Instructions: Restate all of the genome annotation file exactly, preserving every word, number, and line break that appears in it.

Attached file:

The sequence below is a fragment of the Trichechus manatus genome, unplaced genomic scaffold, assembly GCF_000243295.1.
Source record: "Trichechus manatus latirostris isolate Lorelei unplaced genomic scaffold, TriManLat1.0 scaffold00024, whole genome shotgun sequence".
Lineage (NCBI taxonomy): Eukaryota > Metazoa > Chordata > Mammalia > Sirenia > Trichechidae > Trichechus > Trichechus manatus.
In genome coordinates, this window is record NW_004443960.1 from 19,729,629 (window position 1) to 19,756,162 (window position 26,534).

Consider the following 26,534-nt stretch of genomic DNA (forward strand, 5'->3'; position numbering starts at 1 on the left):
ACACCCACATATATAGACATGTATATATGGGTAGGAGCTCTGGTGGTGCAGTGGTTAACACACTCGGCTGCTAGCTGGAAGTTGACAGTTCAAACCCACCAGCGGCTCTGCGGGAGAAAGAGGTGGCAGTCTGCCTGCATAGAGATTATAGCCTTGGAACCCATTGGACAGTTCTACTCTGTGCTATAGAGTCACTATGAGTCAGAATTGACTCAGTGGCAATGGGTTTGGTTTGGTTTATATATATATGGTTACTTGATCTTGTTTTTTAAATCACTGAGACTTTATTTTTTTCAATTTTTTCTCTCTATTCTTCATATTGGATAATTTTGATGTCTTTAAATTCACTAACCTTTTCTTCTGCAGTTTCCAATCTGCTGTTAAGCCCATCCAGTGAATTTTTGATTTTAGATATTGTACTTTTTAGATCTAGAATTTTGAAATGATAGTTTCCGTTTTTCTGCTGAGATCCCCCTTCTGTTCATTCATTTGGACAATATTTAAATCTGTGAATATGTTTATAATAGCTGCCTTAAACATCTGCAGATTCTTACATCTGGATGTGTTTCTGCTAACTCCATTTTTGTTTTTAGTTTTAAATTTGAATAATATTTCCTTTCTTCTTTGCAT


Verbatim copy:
The sequence below is a fragment of the Trichechus manatus genome, unplaced genomic scaffold, assembly GCF_000243295.1.
Source record: "Trichechus manatus latirostris isolate Lorelei unplaced genomic scaffold, TriManLat1.0 scaffold00024, whole genome shotgun sequence".
Lineage (NCBI taxonomy): Eukaryota > Metazoa > Chordata > Mammalia > Sirenia > Trichechidae > Trichechus > Trichechus manatus.
In genome coordinates, this window is record NW_004443960.1 from 19,729,629 (window position 1) to 19,756,162 (window position 26,534).

Consider the following 26,534-nt stretch of genomic DNA (forward strand, 5'->3'; position numbering starts at 1 on the left):
ACACCCACATATATAGACATGTATATATGGGTAGGAGCTCTGGTGGTGCAGTGGTTAACACACTCGGCTGCTAGCTGGAAGTTGACAGTTCAAACCCACCAGCGGCTCTGCGGGAGAAAGAGGTGGCAGTCTGCCTGCATAGAGATTATAGCCTTGGAACCCATTGGACAGTTCTACTCTGTGCTATAGAGTCACTATGAGTCAGAATTGACTCAGTGGCAATGGGTTTGGTTTGGTTTATATATATATGGTTACTTGATCTTGTTTTTTAAATCACTGAGACTTTATTTTTTTCAATTTTTTCTCTCTATTCTTCATATTGGATAATTTTGATGTCTTTAAATTCACTAACCTTTTCTTCTGCAGTTTCCAATCTGCTGTTAAGCCCATCCAGTGAATTTTTGATTTTAGATATTGTACTTTTTAGATCTAGAATTTTGAAATGATAGTTTCCGTTTTTCTGCTGAGATCCCCCTTCTGTTCATTCATTTGGACAATATTTAAATCTGTGAATATGTTTATAATAGCTGCCTTAAACATCTGCAGATTCTTACATCTGGATGTGTTTCTGCTAACTCCATTTTTGTTTTTAGTTTTAAATTTGAATAATATTTCCTTTCTTCTTTGCAT